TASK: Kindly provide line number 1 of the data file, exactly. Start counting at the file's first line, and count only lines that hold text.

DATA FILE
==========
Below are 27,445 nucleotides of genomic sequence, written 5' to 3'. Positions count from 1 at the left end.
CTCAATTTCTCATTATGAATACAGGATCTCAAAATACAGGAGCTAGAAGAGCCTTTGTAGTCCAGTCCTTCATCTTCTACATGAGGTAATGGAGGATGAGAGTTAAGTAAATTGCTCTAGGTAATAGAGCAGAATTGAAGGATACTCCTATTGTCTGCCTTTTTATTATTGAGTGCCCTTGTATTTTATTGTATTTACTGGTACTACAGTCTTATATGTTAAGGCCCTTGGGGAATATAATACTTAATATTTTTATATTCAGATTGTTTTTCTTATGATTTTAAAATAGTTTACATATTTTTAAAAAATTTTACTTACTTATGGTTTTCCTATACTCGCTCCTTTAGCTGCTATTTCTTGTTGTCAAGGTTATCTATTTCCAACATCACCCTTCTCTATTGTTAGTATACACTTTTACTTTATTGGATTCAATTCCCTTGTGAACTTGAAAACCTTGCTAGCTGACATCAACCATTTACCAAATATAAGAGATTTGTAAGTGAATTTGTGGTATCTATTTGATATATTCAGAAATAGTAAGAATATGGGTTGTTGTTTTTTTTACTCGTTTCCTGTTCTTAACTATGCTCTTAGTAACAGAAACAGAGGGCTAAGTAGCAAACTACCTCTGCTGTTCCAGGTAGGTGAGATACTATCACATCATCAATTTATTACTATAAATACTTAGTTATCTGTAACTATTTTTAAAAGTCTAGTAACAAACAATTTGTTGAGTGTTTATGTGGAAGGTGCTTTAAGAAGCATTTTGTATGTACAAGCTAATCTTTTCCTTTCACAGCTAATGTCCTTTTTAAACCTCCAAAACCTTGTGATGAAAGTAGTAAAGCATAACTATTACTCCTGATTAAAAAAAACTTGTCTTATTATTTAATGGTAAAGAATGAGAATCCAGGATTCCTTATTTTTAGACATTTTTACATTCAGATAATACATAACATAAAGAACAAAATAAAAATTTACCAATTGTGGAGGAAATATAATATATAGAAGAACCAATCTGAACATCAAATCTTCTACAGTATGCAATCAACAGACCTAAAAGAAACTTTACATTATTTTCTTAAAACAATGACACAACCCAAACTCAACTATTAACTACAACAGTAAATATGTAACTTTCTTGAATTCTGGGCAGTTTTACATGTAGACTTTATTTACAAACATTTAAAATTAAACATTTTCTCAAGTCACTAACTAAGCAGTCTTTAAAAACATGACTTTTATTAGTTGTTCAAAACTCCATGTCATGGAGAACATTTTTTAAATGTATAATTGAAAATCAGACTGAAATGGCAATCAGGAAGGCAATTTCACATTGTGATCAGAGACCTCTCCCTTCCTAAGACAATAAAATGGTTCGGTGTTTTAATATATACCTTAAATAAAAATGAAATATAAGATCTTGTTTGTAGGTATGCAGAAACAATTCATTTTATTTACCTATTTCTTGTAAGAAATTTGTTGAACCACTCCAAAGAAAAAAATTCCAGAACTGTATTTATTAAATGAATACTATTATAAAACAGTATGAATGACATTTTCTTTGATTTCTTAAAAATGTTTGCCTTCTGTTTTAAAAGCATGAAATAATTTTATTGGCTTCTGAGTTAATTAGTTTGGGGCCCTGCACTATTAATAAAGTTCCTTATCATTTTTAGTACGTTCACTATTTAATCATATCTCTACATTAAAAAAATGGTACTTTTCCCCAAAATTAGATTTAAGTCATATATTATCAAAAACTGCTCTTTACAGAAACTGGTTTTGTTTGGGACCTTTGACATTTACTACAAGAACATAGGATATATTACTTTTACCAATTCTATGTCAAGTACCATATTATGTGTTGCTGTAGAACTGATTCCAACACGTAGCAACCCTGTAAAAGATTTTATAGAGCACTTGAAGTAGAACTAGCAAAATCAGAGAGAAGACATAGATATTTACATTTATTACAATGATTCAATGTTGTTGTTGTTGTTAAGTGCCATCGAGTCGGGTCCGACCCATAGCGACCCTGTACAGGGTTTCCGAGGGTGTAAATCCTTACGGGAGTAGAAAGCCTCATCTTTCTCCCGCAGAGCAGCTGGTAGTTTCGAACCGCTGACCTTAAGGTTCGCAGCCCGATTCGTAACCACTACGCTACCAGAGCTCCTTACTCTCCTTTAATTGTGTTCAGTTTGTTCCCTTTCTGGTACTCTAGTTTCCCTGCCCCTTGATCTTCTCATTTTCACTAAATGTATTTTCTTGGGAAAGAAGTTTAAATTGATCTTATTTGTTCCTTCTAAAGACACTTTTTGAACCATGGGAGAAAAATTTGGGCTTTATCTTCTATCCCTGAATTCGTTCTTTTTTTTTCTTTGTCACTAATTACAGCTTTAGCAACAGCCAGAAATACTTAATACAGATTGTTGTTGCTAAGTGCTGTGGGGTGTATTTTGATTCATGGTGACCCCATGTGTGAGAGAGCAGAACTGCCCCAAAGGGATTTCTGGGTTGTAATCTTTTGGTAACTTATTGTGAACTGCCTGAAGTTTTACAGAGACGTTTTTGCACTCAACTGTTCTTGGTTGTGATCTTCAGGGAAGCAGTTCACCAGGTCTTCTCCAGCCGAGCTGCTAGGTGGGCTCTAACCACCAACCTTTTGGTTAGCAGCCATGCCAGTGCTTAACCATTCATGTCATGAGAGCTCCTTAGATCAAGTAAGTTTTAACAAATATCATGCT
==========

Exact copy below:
Below are 27,445 nucleotides of genomic sequence, written 5' to 3'. Positions count from 1 at the left end.